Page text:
Figure 2: Life expectancy at birth, by country, 2011 and 2016 (years)
Source: Eurostat (sdg_03_10)

Share of people with good or very good perceived health

Share of people with good or very good perceived evaluation 2018.PNG

The indicator is a subjective measure on how people judge their health in general on a scale from ‘very good’ to ‘very bad’. The data stem from the EU Statistics on Income and Living Conditions (EU-SILC). Indicators of perceived general health have been found to be a good predictor of people’s future healthcare use and mortality.

Figure 3 indicates that people in the EU generally rate their health quite positively. Between 2005 and 2016, the share of people perceiving themselves in good or very good health increased by 0.5 % per year on average. However, the rate slightly decreased in the short term from 2011 to 2016, by 0.1 % per year on average.

Figure 3: People perceiving themselves to be in good or very good health, EU-27 and EU-28, 2005–2016 (% of population aged 16 or over)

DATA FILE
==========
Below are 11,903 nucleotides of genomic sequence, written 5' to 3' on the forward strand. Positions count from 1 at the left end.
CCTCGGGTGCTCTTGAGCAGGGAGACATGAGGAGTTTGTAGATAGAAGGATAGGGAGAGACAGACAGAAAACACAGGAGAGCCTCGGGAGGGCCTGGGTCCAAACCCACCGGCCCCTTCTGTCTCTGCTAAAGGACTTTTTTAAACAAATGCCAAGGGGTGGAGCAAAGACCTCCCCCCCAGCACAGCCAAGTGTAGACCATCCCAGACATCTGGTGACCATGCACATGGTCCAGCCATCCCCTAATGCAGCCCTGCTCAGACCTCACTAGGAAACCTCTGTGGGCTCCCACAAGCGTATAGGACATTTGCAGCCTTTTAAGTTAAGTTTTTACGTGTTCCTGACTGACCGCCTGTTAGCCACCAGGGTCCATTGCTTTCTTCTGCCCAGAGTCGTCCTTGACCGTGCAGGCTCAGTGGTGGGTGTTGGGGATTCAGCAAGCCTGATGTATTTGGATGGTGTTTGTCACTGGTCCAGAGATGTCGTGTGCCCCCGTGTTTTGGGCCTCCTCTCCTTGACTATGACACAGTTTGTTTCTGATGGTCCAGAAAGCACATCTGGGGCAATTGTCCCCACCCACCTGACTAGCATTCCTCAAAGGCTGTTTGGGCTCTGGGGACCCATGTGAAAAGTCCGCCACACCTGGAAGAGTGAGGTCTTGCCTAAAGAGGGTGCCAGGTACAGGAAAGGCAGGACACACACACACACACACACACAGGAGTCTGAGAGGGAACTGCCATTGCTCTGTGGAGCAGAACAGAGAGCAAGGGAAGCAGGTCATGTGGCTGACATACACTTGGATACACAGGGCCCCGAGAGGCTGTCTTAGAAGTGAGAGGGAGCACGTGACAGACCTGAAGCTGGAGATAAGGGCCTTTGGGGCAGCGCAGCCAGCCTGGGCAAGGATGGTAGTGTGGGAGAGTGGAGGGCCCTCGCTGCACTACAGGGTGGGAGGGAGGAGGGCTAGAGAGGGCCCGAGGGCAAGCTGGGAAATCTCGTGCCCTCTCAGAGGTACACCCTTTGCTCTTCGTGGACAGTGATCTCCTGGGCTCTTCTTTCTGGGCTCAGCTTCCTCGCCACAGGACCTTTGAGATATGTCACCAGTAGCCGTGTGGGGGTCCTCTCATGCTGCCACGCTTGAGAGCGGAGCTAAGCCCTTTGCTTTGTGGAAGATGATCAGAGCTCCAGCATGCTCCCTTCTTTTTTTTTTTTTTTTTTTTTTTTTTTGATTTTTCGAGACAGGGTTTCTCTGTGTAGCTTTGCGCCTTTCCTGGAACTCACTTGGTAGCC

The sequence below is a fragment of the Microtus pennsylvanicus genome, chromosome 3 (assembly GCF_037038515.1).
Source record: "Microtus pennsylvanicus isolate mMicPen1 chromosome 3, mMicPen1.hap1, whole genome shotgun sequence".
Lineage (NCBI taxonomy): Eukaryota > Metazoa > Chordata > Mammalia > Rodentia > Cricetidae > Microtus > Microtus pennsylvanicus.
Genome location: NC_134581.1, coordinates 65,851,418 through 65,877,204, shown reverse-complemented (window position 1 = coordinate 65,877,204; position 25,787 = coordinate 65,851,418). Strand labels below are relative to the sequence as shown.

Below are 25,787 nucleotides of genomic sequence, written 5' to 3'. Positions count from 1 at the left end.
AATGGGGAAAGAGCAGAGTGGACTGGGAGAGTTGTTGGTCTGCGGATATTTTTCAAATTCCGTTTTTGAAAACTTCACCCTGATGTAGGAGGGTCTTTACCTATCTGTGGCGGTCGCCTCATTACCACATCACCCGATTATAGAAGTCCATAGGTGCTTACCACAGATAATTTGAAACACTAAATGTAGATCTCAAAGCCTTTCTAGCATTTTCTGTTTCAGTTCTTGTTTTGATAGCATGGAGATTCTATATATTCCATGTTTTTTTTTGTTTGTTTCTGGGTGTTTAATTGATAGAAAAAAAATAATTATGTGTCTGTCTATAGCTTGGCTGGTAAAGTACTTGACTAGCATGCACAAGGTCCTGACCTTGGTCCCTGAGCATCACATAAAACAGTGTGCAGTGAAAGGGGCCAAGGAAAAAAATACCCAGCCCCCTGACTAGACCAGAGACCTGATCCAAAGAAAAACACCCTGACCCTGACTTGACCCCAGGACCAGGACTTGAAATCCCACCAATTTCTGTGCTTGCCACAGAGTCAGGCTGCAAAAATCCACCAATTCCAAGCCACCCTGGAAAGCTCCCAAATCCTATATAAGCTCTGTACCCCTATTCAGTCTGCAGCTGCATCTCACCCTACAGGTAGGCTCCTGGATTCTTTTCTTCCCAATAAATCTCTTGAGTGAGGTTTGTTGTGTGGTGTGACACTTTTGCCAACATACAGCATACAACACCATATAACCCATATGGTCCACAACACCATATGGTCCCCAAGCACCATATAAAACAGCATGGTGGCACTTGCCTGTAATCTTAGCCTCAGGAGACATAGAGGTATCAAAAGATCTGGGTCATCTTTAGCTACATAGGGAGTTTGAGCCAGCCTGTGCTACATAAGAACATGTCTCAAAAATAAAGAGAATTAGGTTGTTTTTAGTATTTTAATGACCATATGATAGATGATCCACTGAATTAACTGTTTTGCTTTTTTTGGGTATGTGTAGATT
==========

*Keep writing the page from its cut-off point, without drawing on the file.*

Source: Eurostat (sdg_03_20)


Figure 4: Self-perceived health by level of perception, by country, 2016 (% of population aged 16 over)
Source: Eurostat (sdg_03_20)

Smoking prevalence

Smoking prevalence evaluation 2018.PNG

The indicator measures the percentage of the population aged 15 years and over who report that they currently smoke boxed cigarettes, cigars, cigarillos or a pipe [1]. It does not include use of other tobacco products such as electronic cigarettes and snuff. The data are collected through a Eurobarometer survey and are based on self-reports during face-to-face interviews in people’s homes.